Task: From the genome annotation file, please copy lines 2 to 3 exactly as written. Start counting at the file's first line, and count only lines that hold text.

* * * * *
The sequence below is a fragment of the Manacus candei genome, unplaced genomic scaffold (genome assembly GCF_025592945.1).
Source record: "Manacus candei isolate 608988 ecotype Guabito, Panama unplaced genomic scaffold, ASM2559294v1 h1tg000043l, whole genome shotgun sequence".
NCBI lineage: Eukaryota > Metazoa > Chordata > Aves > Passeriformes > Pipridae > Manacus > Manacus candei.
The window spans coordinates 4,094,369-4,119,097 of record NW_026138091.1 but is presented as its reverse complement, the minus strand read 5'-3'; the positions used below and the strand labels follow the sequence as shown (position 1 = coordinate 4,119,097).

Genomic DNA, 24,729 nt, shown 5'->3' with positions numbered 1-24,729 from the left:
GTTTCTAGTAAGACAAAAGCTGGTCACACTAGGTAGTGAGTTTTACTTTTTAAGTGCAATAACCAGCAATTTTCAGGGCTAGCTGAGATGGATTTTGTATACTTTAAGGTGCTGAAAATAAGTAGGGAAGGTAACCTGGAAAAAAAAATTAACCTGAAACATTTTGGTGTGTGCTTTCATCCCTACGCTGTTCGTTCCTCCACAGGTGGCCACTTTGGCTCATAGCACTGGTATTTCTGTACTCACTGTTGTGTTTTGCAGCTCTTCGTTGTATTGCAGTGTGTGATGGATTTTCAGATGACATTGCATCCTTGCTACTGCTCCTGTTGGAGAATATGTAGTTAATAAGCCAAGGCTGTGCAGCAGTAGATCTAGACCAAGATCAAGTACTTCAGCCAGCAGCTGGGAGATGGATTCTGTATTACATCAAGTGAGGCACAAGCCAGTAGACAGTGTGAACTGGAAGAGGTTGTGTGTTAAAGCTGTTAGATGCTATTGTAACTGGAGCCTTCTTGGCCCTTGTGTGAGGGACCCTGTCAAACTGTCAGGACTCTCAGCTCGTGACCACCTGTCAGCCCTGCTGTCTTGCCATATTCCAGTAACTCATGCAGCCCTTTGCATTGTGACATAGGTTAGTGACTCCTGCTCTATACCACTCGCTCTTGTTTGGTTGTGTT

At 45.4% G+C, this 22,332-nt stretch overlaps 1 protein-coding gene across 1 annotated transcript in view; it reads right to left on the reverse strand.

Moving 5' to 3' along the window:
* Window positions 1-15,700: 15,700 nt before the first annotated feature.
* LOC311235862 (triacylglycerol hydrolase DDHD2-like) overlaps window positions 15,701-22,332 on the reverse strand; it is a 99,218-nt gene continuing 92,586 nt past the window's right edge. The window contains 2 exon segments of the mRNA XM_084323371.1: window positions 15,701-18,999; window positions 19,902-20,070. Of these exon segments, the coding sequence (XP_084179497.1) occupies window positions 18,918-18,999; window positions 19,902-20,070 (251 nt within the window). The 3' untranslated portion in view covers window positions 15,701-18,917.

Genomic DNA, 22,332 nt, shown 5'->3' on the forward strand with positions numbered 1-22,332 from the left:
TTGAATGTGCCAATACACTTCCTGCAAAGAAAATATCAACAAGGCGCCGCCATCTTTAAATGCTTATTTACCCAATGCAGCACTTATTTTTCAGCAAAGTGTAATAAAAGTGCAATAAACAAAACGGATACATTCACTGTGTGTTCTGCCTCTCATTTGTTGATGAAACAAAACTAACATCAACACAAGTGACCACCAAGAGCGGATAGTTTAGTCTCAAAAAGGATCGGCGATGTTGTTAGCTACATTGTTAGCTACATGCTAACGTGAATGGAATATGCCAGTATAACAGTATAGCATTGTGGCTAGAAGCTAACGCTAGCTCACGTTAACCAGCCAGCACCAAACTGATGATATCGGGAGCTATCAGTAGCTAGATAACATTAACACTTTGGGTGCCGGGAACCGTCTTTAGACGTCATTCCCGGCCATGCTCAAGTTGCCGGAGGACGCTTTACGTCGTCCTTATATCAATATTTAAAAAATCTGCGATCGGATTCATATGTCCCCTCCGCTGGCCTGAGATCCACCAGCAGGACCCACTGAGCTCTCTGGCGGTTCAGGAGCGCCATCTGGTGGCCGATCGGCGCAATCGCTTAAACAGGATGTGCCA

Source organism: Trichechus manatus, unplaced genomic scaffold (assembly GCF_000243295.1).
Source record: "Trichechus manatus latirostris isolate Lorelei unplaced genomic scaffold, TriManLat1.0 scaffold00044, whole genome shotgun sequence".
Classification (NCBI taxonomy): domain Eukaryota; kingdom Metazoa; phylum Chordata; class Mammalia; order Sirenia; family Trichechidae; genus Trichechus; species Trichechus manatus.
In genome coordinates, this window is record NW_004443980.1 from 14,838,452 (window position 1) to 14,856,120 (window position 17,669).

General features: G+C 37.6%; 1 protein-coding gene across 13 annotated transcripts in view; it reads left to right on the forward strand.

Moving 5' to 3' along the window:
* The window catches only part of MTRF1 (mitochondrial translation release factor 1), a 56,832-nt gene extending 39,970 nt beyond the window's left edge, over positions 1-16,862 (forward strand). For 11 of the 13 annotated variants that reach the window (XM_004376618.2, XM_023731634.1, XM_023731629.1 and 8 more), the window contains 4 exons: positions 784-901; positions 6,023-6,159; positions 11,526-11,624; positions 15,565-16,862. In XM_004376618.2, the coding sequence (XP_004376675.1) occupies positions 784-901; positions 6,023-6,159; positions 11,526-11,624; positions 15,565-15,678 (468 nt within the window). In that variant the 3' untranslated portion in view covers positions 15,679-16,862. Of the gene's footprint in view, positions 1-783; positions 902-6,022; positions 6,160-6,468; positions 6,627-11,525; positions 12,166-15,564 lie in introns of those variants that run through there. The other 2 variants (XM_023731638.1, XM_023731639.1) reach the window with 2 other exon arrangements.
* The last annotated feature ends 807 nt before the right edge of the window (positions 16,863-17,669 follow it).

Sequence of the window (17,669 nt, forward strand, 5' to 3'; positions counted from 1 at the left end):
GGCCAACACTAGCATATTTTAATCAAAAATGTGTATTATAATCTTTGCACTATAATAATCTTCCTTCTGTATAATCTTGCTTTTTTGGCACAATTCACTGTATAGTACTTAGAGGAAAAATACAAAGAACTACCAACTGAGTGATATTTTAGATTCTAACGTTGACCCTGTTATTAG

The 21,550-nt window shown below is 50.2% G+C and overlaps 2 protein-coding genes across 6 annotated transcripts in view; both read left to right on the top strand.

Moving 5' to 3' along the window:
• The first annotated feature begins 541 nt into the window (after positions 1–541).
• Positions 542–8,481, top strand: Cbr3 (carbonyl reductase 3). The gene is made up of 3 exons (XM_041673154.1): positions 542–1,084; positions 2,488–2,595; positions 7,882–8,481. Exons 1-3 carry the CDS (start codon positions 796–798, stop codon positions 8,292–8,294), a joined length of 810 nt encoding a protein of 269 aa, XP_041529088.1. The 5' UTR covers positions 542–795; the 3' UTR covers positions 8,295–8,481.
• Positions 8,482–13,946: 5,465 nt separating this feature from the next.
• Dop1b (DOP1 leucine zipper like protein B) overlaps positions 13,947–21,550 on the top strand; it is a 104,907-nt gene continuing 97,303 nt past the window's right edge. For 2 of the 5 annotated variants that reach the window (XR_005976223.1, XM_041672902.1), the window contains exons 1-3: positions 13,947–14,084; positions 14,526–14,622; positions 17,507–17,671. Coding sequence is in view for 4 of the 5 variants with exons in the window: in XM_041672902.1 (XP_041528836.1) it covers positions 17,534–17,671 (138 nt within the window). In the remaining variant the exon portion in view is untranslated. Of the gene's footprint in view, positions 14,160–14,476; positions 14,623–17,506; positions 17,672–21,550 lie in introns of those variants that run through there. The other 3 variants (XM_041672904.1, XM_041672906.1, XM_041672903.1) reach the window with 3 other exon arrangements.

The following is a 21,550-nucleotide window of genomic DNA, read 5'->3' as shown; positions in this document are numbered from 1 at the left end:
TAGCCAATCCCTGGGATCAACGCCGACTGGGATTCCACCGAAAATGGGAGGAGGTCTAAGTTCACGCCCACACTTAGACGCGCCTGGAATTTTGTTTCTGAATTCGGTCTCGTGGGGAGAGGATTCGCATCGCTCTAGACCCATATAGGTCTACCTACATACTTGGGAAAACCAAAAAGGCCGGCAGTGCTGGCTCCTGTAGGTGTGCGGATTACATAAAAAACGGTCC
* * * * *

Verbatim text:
Source record: "Manacus candei isolate 608988 ecotype Guabito, Panama unplaced genomic scaffold, ASM2559294v1 h1tg000043l, whole genome shotgun sequence".
NCBI lineage: Eukaryota > Metazoa > Chordata > Aves > Passeriformes > Pipridae > Manacus > Manacus candei.